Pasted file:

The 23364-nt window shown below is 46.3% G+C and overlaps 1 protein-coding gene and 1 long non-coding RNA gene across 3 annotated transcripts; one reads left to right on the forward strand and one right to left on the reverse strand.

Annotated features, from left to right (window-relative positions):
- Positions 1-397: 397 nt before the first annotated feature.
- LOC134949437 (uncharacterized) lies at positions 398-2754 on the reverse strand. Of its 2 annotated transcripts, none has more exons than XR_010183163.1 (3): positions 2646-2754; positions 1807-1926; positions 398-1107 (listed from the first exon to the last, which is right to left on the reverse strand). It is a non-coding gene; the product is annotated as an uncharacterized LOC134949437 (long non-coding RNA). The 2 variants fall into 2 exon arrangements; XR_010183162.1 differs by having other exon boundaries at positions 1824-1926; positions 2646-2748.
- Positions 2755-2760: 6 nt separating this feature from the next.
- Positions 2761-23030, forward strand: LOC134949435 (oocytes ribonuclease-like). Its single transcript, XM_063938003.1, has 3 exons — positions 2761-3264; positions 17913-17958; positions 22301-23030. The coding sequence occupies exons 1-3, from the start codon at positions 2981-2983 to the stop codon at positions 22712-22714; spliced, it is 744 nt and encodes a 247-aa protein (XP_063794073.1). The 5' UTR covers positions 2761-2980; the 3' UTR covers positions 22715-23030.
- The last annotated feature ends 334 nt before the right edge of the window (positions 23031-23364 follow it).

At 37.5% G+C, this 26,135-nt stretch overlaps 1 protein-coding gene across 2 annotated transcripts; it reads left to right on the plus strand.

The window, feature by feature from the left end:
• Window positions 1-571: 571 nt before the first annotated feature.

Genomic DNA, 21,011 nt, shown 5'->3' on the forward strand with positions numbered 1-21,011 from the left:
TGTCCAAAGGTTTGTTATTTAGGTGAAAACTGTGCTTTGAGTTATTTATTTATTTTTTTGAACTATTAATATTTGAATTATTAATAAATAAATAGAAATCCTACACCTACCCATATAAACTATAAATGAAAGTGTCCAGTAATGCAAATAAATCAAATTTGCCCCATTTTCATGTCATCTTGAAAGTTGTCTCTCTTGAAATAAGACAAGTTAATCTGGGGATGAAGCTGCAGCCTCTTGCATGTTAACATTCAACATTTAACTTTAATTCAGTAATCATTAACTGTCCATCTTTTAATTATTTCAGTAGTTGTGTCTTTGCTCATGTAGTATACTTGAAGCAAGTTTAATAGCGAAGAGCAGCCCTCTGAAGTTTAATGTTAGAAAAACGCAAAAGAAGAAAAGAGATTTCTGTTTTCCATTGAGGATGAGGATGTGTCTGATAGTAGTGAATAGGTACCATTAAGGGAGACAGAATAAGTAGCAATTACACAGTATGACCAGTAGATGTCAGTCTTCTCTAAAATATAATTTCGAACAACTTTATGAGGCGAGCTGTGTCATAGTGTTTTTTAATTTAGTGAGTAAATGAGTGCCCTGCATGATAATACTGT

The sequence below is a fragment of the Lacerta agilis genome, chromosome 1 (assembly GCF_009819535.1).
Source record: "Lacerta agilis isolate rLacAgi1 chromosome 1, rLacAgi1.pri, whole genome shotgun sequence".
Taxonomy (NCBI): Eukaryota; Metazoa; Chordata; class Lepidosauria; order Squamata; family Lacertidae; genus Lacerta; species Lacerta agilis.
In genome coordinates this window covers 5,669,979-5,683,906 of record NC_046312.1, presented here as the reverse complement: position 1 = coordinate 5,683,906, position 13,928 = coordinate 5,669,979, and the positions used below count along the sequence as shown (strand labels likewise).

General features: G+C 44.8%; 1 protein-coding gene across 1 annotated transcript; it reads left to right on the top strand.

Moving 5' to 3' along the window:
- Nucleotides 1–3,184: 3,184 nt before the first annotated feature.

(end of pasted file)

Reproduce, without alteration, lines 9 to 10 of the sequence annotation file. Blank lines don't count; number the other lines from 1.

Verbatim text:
The window, feature by feature from the left end:
• Window positions 1-571: 571 nt before the first annotated feature.